Gameloft make no attempt to disguise the fact that their Modern Combat series for mobile devices is inspired by the Call of Duty franchise. The Call of Duty series has never managed to make a mark on mobile devices, but Gameloft have tried to adapt the fast-paced, action-packed gameplay of Activision’s flagship title and condense it down for mobile phones and tablets, and perhaps piggy-back off the success of the Modern Warfare series a little at the same time.
You are thrown straight into the action, with a tutorial flashback mission set in Venice. Characters aren’t properly introduced and the game constantly references past events in the series – which isn’t great for players looking to pick up a Modern Combat title for the first time, although story is rarely the most important feature of an FPS. We see straightaway that Modern Combat 5 is going to be a linear affair, but this seems intentional to reduce the difficulty of touchscreen controls, and to enable the scripting of dramatic action set-pieces. That is what the title does well: it takes the over-the-top explosions and collapsing buildings that punctuate the Call of Duty series, and squeezes them successfully onto the smaller screen.
Each single-player mission is fairly brief – mostly delivered in five minute chunks – making it perfect for jumping in and out of and playing in short bursts. Gameloft have obviously attempted to tailor the missions to suit the platform – most gamers on mobile devices are looking for a short, quick fix, and that is what Blackout delivers. You won’t be stuck doing the same thing over and over for too long, either: there are a selection of vehicle-based missions, sniper sections and more that add some variety to proceedings.
There is little freedom in the missions, though, with most guiding you along a set path almost automatically – although this makes sense when there are obvious limitations in the virtual joystick controls. Moving around feels slow and unresponsive, and swiping to turn and look around is also tricky. Just facing yourself in the right direction can be tough at times, and you will often find yourself firing your gun when you just wanted to turn your head.
There are a variety of control set-ups to try – but these only change minor details, such as moving the location of the second virtual analog stick, or removing the fire button, making the whole screen the active area for tapping to fire your gun. These all end up feeling more or less the same, and don’t really help matters. A gyro option for looking around might have been useful, to allow for quicker re-positioning of your aim. Thankfully there are aim, sprint and crouch assists to help take the pain out of navigating, while letting you concentrate on the action. This makes the gameplay seem even more automated, but Blackout is at its best when it’s closer to an on-rails shooter, holding your hand as it shows you exactly what the developer wants you to see. And what you see is fairly impressive, looking and sounding very polished for a mobile title.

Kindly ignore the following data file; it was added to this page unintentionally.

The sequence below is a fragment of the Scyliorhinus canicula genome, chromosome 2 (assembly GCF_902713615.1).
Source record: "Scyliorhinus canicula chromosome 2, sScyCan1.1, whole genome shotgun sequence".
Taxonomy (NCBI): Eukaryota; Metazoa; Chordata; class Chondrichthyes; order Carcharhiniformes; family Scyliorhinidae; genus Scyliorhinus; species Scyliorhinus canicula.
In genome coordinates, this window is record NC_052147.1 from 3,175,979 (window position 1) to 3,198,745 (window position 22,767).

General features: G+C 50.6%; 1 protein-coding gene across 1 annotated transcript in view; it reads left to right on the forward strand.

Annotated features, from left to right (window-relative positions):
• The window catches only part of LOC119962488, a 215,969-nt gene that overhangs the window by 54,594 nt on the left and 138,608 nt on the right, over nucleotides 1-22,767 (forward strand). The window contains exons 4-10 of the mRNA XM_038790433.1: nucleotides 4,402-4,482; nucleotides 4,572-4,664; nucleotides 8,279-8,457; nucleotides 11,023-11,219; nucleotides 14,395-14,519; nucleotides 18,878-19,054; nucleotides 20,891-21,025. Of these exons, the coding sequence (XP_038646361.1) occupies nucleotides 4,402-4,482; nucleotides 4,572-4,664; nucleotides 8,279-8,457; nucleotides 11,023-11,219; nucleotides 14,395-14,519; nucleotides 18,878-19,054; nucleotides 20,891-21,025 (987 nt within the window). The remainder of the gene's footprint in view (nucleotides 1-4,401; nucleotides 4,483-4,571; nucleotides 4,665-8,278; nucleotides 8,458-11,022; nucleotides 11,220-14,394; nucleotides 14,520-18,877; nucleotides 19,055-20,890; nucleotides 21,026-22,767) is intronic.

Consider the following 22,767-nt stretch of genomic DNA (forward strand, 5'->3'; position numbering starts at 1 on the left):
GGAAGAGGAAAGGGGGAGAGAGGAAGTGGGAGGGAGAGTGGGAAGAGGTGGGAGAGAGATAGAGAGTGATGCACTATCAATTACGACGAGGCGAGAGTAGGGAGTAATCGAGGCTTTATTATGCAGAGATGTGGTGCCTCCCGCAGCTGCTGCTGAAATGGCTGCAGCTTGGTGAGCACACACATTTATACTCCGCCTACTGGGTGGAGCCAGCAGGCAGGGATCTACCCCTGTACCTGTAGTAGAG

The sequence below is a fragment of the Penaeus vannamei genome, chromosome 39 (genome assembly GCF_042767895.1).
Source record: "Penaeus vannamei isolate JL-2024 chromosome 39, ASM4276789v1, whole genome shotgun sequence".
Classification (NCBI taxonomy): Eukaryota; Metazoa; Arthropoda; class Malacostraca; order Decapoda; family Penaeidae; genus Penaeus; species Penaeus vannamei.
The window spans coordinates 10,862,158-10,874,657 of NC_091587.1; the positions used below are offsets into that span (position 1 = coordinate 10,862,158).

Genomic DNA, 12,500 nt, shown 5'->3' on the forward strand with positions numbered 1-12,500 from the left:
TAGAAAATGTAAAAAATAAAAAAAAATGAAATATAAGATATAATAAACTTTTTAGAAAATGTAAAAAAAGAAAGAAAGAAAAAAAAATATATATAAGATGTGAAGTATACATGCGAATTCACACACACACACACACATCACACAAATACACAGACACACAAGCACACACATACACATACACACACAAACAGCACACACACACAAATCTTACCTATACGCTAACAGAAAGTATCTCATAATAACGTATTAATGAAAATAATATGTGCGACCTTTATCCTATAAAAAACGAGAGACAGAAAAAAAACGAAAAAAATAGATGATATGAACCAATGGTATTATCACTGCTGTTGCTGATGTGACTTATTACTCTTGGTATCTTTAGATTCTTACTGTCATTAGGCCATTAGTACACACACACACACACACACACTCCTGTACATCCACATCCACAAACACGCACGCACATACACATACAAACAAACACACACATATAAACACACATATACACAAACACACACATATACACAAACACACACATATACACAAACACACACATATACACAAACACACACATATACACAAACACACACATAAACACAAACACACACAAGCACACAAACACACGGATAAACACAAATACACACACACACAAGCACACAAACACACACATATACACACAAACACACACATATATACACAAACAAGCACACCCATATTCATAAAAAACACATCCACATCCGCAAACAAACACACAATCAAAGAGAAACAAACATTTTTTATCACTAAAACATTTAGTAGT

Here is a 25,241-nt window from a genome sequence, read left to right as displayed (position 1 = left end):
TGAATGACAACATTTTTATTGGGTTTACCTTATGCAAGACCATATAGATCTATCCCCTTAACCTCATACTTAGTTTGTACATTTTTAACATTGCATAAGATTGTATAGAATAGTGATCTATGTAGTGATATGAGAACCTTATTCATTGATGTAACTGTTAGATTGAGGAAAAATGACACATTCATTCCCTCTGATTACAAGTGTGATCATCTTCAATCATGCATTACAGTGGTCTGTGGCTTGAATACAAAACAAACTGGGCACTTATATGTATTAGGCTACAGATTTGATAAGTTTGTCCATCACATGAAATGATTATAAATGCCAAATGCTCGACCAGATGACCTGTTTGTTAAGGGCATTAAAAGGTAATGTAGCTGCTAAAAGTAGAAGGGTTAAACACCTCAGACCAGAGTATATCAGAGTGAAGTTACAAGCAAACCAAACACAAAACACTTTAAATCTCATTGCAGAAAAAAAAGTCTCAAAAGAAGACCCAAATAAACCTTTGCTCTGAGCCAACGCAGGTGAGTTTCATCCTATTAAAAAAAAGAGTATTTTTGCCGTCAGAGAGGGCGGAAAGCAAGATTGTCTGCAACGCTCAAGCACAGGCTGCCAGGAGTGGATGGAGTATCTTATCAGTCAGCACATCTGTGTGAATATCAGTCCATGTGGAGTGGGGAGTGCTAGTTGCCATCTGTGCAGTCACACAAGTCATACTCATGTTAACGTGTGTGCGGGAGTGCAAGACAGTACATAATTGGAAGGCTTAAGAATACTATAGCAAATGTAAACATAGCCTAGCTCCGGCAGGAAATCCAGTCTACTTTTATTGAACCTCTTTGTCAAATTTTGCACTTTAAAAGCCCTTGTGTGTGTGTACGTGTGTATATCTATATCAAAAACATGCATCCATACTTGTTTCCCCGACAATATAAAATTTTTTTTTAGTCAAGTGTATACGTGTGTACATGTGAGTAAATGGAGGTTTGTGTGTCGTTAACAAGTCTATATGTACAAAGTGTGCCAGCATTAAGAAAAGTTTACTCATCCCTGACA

Aside from the short campaign missions, there are also Spec Ops missions and Breach mode. Breach mode is a mix of Terrorist Hunt from Rainbow Six: Vegas, and Virtual Cop. You and an AI partner travel through a series of rooms, clearing them of bad guys. Each has a different colour above their head, signifying that you can only kill them with a specific tactic – i.e. a headshot. Spec Ops is a series of micro-missions, tasking you with completing certain challenges within an allotted timeframe. These are even more bite size, taking no more than a minute each.
The final option is online multiplayer – which can be played individually or as part of a squad of friends. The fast-paced action found in single-player doesn’t work quite as well in multiplayer, as the levels lack any of the set-pieces or tight focus that make it work. The multiplayer feels like it was developed quite separately from the main game, and is a far slower and relatively basic affair. Lag didn’t present itself as much of an issue however, and gameplay was always fairly smooth for the short amount of time that I actually managed to stay alive.
VERDICT: Modern Combat 5: Blackout works best when it is allowed to be an on-rails shooter – providing a highly polished, action-packed campaign that’s easy to dip in and out of. The multiplayer mode does feel tacked-on, though, and slightly disconnected from the rest of the game. A few more stages of the main campaign would have been preferable over a multiplayer mode that doesn’t fully deliver. Blackout is as linear as first-person shooters get, and the control method is poor to say the least, but as a casual title it provides surprisingly epic shooting action.
GOOD. A game that scores 7/10 is worthy of note, but unworthy of fanfare. It does many things well, but only a few of them incredibly well and, despite a handful of good qualities, fresh ideas and solid mechanics, it fails to overwhelm.
Review code provided by publisher.